The loading spout, a serpentine chain of bottomless buckets, reaches deep inside the empty car. CP 124047 OATS-BARLEY-FLAX-RYE-WHEAT. The car number and load levels for various grains are stencilled on the wooden boards that line the inside of the car, and the exact profile of the previous load is clearly defined by a thick layer of dust.
In the dim yellow light of bulbs encased in explosion-proof fixtures, Ted Schmidt secures the loading spout to the top rail of the grain door that seals off the lower portion of the boxcar doorway and initiates a time-honored ritual practiced in thousands of prairie elevators for over a century. With the tug of a garner lever, the loading begins.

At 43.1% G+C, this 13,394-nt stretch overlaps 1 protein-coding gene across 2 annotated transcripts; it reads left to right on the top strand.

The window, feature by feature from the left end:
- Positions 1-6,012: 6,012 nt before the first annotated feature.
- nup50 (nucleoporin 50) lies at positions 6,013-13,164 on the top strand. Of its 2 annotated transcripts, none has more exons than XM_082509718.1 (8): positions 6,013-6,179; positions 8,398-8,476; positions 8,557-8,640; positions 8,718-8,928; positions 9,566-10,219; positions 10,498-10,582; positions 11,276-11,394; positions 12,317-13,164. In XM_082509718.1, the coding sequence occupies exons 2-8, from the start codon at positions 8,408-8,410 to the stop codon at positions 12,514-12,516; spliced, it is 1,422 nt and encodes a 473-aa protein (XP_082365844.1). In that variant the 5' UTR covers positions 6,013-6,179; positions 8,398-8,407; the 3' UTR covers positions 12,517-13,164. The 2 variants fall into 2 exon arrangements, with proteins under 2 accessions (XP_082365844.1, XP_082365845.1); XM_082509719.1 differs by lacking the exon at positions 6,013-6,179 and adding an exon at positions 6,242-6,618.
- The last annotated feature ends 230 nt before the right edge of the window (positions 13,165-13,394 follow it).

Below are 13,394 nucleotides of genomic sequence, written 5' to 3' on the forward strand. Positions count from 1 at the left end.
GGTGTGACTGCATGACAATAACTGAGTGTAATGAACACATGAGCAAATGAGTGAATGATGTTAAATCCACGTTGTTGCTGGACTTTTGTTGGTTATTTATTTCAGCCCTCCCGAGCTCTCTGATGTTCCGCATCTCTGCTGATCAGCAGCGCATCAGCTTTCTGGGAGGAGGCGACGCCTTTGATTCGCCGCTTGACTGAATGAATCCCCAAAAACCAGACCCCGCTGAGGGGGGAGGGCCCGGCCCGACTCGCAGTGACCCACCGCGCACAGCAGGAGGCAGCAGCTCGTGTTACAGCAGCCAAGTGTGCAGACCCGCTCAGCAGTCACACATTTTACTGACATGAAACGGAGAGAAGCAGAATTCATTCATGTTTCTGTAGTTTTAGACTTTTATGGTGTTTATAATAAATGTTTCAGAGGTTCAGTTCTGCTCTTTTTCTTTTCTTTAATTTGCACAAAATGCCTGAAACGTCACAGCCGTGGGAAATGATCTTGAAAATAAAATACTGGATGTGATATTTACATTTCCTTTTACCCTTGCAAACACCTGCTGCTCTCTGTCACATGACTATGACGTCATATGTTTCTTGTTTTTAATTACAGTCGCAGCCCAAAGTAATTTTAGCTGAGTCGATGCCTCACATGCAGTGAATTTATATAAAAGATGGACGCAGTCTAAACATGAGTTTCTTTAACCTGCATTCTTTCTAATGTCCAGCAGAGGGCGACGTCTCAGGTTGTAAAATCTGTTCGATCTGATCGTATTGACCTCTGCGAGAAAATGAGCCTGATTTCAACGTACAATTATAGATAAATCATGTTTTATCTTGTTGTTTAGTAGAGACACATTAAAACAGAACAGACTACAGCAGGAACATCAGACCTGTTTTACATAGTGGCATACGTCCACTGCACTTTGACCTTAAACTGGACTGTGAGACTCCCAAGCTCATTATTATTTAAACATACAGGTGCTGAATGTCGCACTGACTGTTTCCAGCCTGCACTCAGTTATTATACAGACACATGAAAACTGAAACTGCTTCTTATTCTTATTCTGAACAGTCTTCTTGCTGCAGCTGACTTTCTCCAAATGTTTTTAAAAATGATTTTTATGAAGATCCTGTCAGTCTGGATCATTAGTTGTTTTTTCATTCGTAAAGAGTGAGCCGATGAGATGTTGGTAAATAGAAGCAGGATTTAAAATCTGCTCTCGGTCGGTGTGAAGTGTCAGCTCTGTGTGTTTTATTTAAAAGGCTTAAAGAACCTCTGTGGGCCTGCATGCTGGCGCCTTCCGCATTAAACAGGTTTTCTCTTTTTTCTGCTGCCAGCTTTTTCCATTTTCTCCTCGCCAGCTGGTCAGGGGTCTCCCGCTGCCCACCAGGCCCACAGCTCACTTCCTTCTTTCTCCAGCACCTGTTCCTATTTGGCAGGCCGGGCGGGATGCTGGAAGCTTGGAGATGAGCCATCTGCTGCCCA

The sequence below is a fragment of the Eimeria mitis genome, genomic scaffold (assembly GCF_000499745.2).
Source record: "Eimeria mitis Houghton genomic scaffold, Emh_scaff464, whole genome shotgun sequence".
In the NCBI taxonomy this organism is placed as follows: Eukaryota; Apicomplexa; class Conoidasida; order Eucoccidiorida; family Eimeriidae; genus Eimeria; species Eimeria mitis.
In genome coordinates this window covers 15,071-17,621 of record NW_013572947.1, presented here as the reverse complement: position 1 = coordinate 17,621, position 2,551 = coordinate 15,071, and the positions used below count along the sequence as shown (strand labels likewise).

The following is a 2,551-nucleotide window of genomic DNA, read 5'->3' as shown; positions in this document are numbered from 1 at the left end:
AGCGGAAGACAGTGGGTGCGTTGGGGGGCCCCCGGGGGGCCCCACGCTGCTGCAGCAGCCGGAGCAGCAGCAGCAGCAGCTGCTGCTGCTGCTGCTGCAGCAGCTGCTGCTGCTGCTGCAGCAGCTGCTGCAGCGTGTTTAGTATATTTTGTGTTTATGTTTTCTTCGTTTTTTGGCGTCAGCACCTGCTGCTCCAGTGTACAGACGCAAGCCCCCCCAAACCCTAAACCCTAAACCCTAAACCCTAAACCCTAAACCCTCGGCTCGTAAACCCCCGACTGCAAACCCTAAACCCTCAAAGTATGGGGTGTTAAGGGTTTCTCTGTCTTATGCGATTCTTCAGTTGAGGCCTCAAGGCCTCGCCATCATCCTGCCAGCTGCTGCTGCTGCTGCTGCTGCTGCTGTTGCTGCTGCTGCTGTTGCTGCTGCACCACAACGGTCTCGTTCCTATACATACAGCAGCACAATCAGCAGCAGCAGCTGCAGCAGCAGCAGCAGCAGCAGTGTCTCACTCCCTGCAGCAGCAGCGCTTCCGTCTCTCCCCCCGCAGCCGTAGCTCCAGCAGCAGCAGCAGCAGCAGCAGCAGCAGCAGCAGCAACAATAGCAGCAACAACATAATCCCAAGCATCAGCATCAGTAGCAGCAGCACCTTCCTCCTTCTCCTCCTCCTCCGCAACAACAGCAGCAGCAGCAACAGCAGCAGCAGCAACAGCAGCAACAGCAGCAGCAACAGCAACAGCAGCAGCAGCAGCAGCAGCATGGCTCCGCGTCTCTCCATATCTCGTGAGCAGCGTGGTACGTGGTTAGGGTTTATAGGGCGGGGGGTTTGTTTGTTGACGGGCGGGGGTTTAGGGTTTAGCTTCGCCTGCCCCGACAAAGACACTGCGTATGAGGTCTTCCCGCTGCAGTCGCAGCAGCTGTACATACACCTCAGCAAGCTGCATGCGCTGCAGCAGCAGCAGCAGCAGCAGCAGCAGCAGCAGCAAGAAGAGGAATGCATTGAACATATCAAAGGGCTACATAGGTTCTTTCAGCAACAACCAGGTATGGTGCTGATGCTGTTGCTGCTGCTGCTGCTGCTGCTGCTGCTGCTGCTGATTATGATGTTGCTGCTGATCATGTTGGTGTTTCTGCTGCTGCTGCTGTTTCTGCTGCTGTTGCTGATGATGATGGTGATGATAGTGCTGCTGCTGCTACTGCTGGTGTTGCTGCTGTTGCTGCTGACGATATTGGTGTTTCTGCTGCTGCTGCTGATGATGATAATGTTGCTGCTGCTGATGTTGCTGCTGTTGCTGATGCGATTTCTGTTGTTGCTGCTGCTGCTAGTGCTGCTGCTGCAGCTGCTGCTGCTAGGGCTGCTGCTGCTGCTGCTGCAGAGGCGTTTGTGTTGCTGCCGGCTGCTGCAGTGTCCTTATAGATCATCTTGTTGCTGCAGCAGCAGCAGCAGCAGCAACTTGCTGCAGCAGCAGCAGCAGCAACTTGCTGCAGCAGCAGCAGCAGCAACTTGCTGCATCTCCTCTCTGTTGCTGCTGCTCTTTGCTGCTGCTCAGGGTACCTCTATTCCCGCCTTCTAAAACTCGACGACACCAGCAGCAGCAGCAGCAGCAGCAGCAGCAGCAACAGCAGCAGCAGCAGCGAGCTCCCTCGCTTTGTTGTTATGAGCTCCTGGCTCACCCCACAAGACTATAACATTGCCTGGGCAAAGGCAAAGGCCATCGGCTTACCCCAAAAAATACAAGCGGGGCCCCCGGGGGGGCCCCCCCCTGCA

A deluge of grain pours from an overhead bin and a choking cloud of dust envelops the room as the scale hopper fills with two-and-a-half tons of amber grain. His face half covered by a dirty paper mask intended to make the air at least breathable, Schmidt fusses instinctively with the ancient scale and deftly manipulates the garner and hopper levers. In 4,800- to 5,100-pound portions, he carefully measures out fifty tons of No. 2 red wheat. Sampled, scaled and dropped into the pit, it is lifted by the polished-steel scoops of the leg and carried to the top of the elevator, dumped into the distributor and directed down the car spout. With a loud rush, a surging torrent of wheat, some 2,200 bushels of it, spills into the dark interior of the aging CP boxcar.